# Linear regression by hand – The Data Science Gazette

… most companies would be taking a huge step forward if they got somebody who knows how to do linear regression.

When you have predictors of a scalar-valued outcome with observations indexed by and residuals denoted , a model of the form

or (equivalently) in matrix notation

is best estimated using ordinary least squares, the workhorse of linear regression. The underlying math is a fair bit of matrix algebra which, when all is said and done, returns

This was the one equation my graduate school program director urged every student to know by heart.

X prime X inverse X prime y, “prime” meaning transpose, yields OLS estimates of linear regression coefficients. On the left-hand side, the hat symbol denotes an estimate from a sample as opposed to a true value in the population.

We can walk through a real-data example using `mtcars`, an automobile-themed dataset built into R. Regressing fuel economy (mpg) on weight (wt) and number of cylinders (cyl),

by

```summary(lm(mpg ~ wt + cyl, data=mtcars))
```

will give you

```            Estimate Std. Error t value Pr(>|t|)
(Intercept)  39.6863     1.7150  23.141  < 2e-16 ***
wt           -3.1910     0.7569  -4.216 0.000222 ***
cyl          -1.5078     0.4147  -3.636 0.001064 **
```

wherein the estimates (first column of numbers) from top to bottom correspond to

Per the foregoing all-important equation, only two objects are necessary to compute the estimates manually: (1) the matrix and (2) the vector . Both are easy to extract from `mtcars`.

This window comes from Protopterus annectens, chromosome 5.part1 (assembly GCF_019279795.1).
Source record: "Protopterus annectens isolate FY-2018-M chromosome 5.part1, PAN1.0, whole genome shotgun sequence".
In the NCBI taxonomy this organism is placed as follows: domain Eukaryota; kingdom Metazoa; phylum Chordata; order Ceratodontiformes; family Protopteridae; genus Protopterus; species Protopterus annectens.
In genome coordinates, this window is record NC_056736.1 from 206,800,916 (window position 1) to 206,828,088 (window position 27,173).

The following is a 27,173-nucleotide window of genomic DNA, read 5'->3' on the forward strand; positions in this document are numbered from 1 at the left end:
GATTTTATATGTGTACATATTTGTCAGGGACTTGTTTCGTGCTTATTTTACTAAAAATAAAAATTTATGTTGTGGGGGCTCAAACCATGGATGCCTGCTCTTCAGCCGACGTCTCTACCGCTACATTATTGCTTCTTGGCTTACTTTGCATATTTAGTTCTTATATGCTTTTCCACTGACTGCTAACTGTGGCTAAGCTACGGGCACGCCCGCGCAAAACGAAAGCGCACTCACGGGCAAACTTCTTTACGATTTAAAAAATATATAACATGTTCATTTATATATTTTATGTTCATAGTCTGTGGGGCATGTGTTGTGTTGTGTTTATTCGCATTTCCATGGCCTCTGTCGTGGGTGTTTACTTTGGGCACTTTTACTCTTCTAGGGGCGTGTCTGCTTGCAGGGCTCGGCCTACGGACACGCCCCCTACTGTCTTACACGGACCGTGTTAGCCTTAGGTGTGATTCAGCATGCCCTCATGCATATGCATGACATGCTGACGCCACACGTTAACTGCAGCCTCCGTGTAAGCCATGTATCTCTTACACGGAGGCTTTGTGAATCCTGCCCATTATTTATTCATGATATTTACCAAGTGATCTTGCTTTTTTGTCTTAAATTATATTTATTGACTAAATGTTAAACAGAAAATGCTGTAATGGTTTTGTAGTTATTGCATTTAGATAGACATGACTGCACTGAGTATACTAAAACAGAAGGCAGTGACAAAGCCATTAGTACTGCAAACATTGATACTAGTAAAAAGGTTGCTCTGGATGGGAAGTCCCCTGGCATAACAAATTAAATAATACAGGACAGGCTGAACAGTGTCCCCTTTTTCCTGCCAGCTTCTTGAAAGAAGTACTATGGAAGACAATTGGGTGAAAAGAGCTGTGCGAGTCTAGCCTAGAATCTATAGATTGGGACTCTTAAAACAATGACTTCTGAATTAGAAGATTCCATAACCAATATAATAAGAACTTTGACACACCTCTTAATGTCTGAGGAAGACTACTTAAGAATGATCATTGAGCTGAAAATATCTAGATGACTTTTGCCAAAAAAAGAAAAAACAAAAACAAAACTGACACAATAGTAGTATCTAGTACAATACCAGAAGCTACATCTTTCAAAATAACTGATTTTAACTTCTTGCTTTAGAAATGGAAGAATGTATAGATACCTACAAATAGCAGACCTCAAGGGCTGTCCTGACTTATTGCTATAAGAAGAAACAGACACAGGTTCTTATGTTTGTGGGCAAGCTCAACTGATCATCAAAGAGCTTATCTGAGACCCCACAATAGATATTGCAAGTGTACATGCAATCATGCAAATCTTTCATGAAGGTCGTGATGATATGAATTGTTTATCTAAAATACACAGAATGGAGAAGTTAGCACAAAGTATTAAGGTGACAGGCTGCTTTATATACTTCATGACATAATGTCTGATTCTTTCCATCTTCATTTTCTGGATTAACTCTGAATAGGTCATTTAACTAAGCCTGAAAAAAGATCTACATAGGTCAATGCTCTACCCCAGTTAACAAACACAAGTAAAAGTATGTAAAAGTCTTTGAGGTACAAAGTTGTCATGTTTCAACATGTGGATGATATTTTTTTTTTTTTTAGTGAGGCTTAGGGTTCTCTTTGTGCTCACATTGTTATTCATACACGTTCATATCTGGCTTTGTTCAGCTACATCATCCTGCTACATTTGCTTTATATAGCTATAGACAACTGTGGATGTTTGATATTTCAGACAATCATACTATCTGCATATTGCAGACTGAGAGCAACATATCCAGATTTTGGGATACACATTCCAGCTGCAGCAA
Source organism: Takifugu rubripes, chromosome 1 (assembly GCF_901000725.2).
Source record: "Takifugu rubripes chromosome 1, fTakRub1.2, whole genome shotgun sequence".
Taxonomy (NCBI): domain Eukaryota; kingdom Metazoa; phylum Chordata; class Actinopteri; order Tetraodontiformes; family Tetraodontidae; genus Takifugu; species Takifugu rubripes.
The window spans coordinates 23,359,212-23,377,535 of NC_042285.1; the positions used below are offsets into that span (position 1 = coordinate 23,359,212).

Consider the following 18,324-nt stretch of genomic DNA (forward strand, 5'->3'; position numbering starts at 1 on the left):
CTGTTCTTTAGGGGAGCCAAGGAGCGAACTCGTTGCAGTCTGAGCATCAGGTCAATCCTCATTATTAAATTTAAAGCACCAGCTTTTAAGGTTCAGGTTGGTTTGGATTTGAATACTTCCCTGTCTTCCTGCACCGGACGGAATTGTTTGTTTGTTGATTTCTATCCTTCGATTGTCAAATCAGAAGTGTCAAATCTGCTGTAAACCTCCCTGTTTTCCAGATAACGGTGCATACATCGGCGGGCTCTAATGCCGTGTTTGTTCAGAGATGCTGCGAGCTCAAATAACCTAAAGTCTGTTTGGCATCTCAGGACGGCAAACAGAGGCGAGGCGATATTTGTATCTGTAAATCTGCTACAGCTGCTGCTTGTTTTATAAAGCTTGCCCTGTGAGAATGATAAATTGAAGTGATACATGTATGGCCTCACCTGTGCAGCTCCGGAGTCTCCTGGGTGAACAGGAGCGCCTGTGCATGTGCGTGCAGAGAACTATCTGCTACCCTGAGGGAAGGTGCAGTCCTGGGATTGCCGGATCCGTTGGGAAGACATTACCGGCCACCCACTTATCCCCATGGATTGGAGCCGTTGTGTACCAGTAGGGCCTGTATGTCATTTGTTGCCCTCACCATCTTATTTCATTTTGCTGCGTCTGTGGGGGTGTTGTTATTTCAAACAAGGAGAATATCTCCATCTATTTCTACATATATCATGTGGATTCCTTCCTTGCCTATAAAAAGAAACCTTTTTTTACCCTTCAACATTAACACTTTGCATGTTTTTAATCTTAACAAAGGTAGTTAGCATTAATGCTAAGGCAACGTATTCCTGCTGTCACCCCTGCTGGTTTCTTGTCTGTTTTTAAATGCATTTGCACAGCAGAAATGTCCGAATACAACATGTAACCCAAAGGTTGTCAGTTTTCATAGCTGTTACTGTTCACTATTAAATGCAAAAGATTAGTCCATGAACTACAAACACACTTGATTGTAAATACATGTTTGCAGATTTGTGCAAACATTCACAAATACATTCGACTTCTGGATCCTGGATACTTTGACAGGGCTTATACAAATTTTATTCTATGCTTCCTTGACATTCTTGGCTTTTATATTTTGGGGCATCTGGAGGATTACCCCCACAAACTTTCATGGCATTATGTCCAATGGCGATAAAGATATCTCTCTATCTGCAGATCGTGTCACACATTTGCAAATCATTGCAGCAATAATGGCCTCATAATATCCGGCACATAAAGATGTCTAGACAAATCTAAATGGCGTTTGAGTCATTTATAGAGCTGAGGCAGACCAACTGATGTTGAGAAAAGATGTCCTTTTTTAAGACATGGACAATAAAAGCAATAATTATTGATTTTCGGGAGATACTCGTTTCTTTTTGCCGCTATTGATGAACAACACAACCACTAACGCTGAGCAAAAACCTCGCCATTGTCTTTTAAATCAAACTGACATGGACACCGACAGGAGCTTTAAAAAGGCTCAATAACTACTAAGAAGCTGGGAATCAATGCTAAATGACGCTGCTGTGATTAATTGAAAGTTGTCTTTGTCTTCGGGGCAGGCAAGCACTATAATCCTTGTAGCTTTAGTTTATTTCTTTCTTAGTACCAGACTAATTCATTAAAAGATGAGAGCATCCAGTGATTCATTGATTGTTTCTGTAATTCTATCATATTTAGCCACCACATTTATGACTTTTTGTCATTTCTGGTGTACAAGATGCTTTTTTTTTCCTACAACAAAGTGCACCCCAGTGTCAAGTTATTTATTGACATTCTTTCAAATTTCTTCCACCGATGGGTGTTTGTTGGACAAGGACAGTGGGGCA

```## getting `X` the easy but obfuscated way
X = model.matrix(mpg ~ wt + cyl, data=mtcars)

## getting `X` a more transparent way:
## grab only the `wt` and `cyl` columns from mtcars
## and prepend a column of ones to represent the intercept
X = cbind(1, mtcars[, c("wt", "cyl")])
X = as.matrix(X) # transform data.frame to matrix type

## getting `y`
y = mtcars[, "mpg"]
```

Given and , all that’s left are matrix operations. Mathematically they are described in this tutorial from Harvey Mudd College. Computationally, `t()` transposes, `solve()` inverts, and `%*%` multiplies matrices.

Now for the moment of truth—X prime X inverse X prime y.

```solve(t(X) %*% X) %*% t(X) %*% y
```
```         [,1]
1   39.686261
wt  -3.190972
cyl -1.507795
```

This formula doesn’t get us p-values but who needs those anyway.



OLS is BLUE—the

best linear unbiased estimator

—under certain assumptions that are very important but beyond the scope of this post.